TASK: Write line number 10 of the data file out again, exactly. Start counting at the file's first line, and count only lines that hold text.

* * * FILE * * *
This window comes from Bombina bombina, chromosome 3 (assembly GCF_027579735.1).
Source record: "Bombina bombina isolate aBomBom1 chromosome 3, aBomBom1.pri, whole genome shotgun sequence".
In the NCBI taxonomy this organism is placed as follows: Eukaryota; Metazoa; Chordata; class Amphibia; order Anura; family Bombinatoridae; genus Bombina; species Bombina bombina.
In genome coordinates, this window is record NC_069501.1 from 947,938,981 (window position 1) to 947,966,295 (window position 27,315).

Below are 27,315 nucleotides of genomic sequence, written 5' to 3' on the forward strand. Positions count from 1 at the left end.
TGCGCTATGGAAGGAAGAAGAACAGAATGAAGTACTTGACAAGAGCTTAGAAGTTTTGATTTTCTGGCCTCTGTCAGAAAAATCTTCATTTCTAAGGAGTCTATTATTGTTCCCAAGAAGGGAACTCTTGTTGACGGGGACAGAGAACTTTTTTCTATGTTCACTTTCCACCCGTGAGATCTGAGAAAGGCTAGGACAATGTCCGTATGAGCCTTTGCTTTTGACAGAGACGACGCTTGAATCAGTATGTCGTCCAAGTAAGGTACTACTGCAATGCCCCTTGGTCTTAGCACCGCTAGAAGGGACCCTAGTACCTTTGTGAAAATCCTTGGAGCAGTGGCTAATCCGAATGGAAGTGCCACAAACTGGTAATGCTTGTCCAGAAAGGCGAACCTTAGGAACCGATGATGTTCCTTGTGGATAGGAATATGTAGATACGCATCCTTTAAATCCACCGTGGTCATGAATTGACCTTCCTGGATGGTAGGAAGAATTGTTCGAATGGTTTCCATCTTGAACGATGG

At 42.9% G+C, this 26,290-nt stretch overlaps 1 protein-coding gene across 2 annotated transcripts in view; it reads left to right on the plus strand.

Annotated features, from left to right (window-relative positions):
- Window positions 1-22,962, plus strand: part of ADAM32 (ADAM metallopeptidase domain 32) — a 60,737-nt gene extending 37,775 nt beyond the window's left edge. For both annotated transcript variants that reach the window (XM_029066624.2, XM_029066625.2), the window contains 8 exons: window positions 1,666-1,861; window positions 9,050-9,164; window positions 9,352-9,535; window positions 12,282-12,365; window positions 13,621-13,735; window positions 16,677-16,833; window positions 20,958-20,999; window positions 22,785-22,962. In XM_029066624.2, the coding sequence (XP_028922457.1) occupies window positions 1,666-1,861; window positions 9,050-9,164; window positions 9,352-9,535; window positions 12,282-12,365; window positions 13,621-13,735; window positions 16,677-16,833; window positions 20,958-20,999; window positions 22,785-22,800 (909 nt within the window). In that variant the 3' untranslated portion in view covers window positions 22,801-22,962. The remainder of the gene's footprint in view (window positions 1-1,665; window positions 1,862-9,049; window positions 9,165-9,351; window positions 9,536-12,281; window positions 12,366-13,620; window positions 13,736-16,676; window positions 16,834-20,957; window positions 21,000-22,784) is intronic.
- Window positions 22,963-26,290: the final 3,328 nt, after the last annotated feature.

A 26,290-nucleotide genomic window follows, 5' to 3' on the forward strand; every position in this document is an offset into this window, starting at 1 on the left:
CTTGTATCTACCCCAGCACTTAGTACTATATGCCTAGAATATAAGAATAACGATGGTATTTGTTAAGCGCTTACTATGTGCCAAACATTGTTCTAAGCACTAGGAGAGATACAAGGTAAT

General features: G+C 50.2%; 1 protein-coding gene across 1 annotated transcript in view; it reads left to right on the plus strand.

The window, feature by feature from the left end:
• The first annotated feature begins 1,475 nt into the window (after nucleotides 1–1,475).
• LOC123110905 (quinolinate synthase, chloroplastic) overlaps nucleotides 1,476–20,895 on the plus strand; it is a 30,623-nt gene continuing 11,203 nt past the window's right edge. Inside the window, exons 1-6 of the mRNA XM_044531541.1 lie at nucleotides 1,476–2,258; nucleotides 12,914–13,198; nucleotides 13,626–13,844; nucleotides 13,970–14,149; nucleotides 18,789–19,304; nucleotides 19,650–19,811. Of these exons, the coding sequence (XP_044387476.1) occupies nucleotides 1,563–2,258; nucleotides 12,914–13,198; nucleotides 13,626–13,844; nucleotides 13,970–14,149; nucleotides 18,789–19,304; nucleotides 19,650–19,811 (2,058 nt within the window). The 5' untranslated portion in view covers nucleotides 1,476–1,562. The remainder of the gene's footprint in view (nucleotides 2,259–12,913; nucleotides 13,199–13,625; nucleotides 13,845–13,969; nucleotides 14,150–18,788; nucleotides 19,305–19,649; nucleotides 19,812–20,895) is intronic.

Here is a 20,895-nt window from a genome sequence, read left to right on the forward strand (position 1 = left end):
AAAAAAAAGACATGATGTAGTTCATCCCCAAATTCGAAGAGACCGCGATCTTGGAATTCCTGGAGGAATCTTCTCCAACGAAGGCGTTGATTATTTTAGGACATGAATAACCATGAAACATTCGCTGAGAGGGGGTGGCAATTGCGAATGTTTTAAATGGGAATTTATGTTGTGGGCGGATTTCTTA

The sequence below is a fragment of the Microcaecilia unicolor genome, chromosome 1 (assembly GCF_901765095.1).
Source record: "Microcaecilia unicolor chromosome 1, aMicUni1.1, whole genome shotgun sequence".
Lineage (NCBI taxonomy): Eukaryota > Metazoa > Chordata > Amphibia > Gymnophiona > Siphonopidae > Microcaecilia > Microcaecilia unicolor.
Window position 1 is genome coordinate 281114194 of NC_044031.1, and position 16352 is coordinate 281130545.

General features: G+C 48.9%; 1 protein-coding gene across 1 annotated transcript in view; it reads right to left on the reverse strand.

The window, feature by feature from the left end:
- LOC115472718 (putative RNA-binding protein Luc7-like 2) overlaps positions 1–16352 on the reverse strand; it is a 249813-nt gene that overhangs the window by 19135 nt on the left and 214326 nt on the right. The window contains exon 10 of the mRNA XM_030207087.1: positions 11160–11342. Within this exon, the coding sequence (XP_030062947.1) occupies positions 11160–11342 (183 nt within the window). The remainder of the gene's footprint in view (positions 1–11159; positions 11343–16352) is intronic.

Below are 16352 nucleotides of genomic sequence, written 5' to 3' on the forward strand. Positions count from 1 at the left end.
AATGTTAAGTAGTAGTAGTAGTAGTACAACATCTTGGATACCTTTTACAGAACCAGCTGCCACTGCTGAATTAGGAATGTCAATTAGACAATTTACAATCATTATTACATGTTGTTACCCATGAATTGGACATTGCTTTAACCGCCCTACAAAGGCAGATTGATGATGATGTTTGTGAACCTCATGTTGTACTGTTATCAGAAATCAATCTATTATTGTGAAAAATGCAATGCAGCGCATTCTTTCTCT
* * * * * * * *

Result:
- Window positions 22,963-26,290: the final 3,328 nt, after the last annotated feature.